By: Thomas Carson
Safety Culture Needs Safety Structure to Survive and Thrive
While catching up on my industry current events blogs and newsletters from the last few months, I was struck by how often the “safety culture” topic comes up. It seems that safety culture is a mandatory subject if you want to be considered a legitimate pundit in the safety profession. But when you really think about it, safety culture is one of those phrases that most of us just accept as a concept whose meaning is so obvious as to not require definition, and whose presence is so necessary, as to not being open to challenge.
I had an algebra teacher in high school who was a stickler for the discipline of “proving” algebra rules. He often said that any time someone called an idea or rule self-evident, they usually had no idea how to prove it was true, so that got me thinking about the notion of safety culture.
We intuitively think of a positive safety culture as one in which all employees, from the top down, are aware of their workplace hazards or have ingrained processes for identifying those hazards and are empowered to take appropriate steps to mitigate hazards without fear of retribution.
But doesn’t calling out safety culture as a concept sound a little like a variation of the siloing of safety? We do not talk much about the engineering culture of companies, or the accounting culture. And how does safety culture get implemented anyway across an entire organization that has to include these other departments?
The Missing Piece
There is a piece missing in these discussions. I don’t see how to cultivate a culture of safety without having implemented a structure for safety. Put another way, if safety processes and thinking are not woven into the rest of the day-to-day processes across all departments of an organization, then they are not really part of the organizations’ culture, or DNA. For a fun example of why this is so important, check out this image from a LinkedIn post last week:
Now for all I know, this was a prank, but nevertheless, at least two comments in the post asked where the safety professional was, which is the problem when there is no ingrained safety culture – the safety professional cannot be looking at every activity every day, and she tries, she has become what my friend Dave Jeary calls the “Permission Professional” – definitely not scalable. And if the safety culture is not an integral part of all operations in all departments, then employees may be making work decisions with inadequate training (what is an appropriate anchor system) and incomplete context (am I allowed to stop this procedure if I am not sure?)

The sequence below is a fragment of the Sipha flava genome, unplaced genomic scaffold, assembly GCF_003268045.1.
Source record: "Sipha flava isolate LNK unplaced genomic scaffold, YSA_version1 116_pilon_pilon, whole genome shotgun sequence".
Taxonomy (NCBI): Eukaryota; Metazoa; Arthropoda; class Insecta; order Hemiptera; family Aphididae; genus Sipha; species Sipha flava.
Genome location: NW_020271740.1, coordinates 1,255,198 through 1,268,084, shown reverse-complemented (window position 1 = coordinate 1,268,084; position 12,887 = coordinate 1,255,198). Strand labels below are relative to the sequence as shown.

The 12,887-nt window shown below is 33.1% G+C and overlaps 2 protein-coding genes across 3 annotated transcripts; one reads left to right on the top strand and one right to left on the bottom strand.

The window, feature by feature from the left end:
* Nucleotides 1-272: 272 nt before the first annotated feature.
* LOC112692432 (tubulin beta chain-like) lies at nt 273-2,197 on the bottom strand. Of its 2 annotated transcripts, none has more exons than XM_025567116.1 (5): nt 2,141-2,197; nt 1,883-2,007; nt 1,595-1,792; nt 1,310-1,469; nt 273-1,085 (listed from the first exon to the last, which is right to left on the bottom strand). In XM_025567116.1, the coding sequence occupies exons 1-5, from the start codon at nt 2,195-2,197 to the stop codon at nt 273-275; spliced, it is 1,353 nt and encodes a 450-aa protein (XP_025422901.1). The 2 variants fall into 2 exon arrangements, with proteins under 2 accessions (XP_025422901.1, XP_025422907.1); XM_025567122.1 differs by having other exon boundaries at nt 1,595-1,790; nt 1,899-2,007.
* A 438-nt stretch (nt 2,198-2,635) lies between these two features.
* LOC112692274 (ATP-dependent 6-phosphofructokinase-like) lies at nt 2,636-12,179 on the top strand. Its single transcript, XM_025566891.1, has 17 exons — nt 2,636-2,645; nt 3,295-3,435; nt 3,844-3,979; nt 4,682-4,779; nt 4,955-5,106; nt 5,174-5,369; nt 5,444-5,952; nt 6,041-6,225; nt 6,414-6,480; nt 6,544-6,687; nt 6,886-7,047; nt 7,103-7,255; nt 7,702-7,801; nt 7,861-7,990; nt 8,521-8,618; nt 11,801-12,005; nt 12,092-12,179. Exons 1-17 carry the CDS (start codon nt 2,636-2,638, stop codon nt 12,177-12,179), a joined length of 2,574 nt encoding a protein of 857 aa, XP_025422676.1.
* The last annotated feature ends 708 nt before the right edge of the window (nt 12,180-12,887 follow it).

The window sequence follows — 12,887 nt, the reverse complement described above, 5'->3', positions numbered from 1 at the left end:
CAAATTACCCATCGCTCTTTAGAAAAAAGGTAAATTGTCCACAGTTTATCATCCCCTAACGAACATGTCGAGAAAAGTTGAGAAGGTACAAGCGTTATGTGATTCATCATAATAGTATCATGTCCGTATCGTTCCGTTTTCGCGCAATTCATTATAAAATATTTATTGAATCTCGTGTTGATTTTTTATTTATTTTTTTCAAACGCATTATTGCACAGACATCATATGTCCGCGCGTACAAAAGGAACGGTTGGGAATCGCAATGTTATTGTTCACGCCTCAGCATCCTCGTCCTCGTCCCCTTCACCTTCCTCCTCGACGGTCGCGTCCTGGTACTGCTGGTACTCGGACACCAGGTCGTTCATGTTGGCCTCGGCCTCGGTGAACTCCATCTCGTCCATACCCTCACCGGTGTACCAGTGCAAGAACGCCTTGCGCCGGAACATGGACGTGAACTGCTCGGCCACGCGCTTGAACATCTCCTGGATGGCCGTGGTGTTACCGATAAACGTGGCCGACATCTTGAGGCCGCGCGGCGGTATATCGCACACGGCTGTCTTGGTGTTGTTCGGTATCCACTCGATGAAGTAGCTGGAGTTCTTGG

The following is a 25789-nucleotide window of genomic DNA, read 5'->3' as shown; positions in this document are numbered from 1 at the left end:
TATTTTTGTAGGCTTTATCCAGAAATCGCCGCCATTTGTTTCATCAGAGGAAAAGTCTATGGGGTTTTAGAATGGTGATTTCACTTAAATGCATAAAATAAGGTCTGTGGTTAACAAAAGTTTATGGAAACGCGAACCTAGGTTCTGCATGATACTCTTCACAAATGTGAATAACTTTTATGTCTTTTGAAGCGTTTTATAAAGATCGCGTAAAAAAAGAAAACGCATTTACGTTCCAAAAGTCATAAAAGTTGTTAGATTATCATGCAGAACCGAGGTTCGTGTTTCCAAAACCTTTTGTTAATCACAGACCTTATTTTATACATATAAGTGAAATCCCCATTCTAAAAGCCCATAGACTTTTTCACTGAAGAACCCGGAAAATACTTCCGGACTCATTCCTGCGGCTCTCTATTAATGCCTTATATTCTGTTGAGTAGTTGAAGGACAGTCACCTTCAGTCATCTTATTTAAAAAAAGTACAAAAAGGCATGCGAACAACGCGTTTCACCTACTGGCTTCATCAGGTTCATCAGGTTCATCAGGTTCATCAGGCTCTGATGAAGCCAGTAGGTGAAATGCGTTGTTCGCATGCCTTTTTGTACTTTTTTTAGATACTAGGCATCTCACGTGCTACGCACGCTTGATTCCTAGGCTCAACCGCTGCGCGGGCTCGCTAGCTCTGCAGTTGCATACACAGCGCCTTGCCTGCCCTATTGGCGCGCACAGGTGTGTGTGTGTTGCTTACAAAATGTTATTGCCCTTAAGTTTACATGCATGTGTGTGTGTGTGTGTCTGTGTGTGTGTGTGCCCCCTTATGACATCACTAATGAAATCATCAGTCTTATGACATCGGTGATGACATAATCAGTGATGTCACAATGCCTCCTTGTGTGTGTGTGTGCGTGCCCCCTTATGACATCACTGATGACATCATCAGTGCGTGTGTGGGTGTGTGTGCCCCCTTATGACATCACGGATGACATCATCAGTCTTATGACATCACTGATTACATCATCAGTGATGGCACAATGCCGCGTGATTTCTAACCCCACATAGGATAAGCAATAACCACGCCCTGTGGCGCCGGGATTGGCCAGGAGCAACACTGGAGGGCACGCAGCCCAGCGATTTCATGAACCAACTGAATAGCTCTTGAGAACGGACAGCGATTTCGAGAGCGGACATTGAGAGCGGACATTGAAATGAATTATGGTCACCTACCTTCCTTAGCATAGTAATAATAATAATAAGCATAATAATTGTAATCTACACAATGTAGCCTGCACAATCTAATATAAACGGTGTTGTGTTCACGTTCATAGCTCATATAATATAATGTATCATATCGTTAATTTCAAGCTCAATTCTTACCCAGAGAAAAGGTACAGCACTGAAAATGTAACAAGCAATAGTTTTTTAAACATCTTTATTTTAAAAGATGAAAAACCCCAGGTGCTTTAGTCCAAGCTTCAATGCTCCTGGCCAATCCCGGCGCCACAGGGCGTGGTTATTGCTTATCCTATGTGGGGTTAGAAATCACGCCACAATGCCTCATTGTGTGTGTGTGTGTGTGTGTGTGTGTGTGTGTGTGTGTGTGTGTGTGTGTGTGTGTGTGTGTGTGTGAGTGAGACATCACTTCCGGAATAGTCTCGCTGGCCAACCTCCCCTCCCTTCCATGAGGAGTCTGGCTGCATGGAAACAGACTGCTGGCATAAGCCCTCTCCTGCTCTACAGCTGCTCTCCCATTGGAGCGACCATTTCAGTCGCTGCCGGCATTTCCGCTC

This is a large part of what programs like ISO 45001 are all about – defining goals and requirements in such a way that organizations pretty much must embed the processes deeply into existing structures to be effective. If your organization is compliant with OHSAS 18001, ISO 45001 or OSHA’s VPP, then you are already operating in a safety culture supported by a safety structure. If not, ISO 45001 provides a blueprint for beginning the process. The ASSP has several helpful overviews of this process – check out this summary as a good starting place.
When you do not embed safety processes into an organization-wide structure, it becomes all too easy to seriously weaken the safety program when management priorities change. There are plenty of safety professionals who have seen firsthand that safety actually was not the most important value of the organization when markets shift, and business dries up. Embedding safety culture into safety structure is truly a commitment to safety as a value.
I would love to hear your thoughts on this – implementing meaningful safety programs is a journey, not a destination, and each has stories to tell!
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